Other 1916 related items at Whyte's include a set of three public notices. One, entitled "Prevention of Epidemic", gives instructions for those discovering dead bodies. It's a bit of a reality check.

The other notices relate to "separation allowances" for the families of servicemen and emergency food supplies from St Vincent de Paul. These reminders of the aftermath of the Rising are estimated between €150 and €250.

Also featured is an engraved trophy cup - the "1916 Defence of Trinity College Presentation Cup" - awarded to Cadet George J Mathews, of the Dublin University Officer Training Corp. He got this silverware for his "active part in the suppression of the Sinn Fein outbreak".

On April 24, 1916 when gunfire erupted at various locations across Dublin, the gates of Trinity College were closed and locked and all available members of the OTC were deployed around the perimeter and on the rooftops.

For the week of the Easter Rising, the OTC, assisted by regular British Army troops and a group of 14 'colonial' soldiers from Australia, Canada, South Africa and New Zealand, defended the College.

Their presence may or may not have saved the College from incursion by Irish Volunteers, but it almost certainly saved the businesses surrounding it from looting, damage or destruction.

It was these businesses who funded the purchase of two large silver cups and 138 miniature replica cups from West & Sons Grafton Street to present to the OTC and its members. The auctioneers estimate it should achieve somewhere in the order of €2,000-€3,000.

The destruction caused by the fighting is also commemorated in postcards, of greater or lesser value depending on rarity.

Baird's of Belfast sent down a photographer, but the most famous series is probably the Valentine "Ruins of Dublin" set which shows, quite literally, the smoking ruins of the city.

Another postcard, on a lighter note, comes from a photograph of football teams made of Irish prisoners of war, with two prison warders, in Stafford Jail (€200-€300). Full details on

In the salerooms


The beautiful and delicate opal comes with a lot of baggage. Opals, as superstition would have it, are desperately unlucky. Other (pre-Lord of the Rings) tales tell of opals that made the wearer invisible.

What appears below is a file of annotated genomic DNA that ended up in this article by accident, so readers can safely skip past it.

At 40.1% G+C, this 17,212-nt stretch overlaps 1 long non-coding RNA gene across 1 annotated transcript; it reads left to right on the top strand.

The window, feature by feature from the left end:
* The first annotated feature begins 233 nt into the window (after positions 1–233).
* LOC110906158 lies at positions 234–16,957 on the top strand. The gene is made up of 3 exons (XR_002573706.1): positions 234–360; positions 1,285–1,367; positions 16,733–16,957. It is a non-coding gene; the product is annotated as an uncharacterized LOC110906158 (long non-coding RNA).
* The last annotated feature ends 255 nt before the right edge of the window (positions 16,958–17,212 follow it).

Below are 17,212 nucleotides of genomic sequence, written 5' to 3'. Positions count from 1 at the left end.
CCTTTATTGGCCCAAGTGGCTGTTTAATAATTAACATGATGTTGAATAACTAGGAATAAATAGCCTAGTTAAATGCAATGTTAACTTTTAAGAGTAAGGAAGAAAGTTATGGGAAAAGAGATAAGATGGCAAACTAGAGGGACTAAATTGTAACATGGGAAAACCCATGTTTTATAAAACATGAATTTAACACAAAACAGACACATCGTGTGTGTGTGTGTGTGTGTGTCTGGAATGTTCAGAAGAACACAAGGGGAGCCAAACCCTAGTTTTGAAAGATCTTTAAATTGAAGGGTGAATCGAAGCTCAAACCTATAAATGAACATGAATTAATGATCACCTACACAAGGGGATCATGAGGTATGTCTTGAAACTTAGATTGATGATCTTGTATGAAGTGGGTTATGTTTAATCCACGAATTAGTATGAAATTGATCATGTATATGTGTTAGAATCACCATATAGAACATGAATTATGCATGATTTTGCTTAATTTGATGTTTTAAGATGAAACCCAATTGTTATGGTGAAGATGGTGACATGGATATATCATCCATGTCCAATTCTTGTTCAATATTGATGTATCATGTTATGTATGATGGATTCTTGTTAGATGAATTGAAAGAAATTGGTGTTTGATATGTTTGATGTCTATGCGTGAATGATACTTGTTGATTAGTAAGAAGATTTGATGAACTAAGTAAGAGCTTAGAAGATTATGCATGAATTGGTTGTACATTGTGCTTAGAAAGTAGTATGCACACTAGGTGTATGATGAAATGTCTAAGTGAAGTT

This made them popular with those who were up to no good. There have also been rumours that the brilliance of an opal fades when its wearer dies.

On the other hand, an opal is meant to be lucky for people who were born in October. O'Reilly's forthcoming jewellery auction on October 21 includes several opals, including some that are accessibly priced: an antique opal cross on a gilt chain (estimated between €200 and €300) and an antique opal and ruby bracelet with a padlock clasp (€350 to €400).

On a grander scale, an opal and diamond necklace might fetch €3,000 to €5,000. For more details see


The forthcoming auction of Castles, Manors & Mansions: Art & Treasure Troves, which takes place at Sheppard's in Durrow on October 20-22, includes an interesting selection of musical instruments.

Probably the most valuable of these is a French violin bearing the label of Joseph Hel (1919) and estimated between €4,000 and €6,000.

An earlier Italian violin, with the label of David Tehler (1717) is guided at €3,000 to €5,000. Another, possibly Italian, by a maker of the Venetian School (1680-1720) appears to have most of its original varnish and is also estimated between €3,000 and €5,000. Full details on


Mealy's Autumn Sale, which takes place on October 20-21, includes a number of affordable lots of 1916 interest, including a collection of postcards depicting the destruction in Dublin during the rebellion (estimated €100 to €150) and a lot that includes a 1919-21 Active Service Medal, with the Comrac bar (which denotes active service), in its original box.

The medal is often known as the 'Black and Tan Medal'. The lot (€250 to €350) also includes a 1916 Easter Rising participant's medal, also in its original box; and two 1939-1946 Emergency medals.

There is also a great deal of uncovered history in the archive of the Taaffe family of Smarmoure Castle, Ardee, Co Louth, one of the wealthiest and most important families of Catholic-landed gentry (€3,500 to €5,000). See

Antiques & vintage fair

An Antiques & Vintage Fair will run in the Royal Marine Hotel, Dun Laoghaire, on Sunday, October 18 from 11am-6pm. The fair will include a selection of books, maps and prints ranging from 19th century maps of Ireland from James Howell Rare Books and Prints, who will also have signed editions by authors ranging from JP Donleavy and Samuel Beckett to Eoin Colfer and a limited edition copy of The Tain signed by the author Thomas Kinsella and the illustrator Louis Le Brocquy. Jim Magill will also have first editions of Biggles, The Famous Five and PG Wodehouse, all with original dust jackets.

City auction rooms

A highly ornate brass inlaid breakfront boulle cabinet, estimated between €2,500 and €3,500, was the top lot at the recent antiques sale in City Auction Rooms, Waterford, on October 5. It sold for €5,400.

Waterford glass also sold well with one five-branch chandelier selling for €1,800 and three more selling for €1,250 each. A Waterford master cutter's pendant light-fitting exceeded the upper estimate of €600 and sold for €900. See

Indo Property

Life Newsletter

Our digest of the week's juiciest lifestyle titbits.

Editors Choice

Also in Life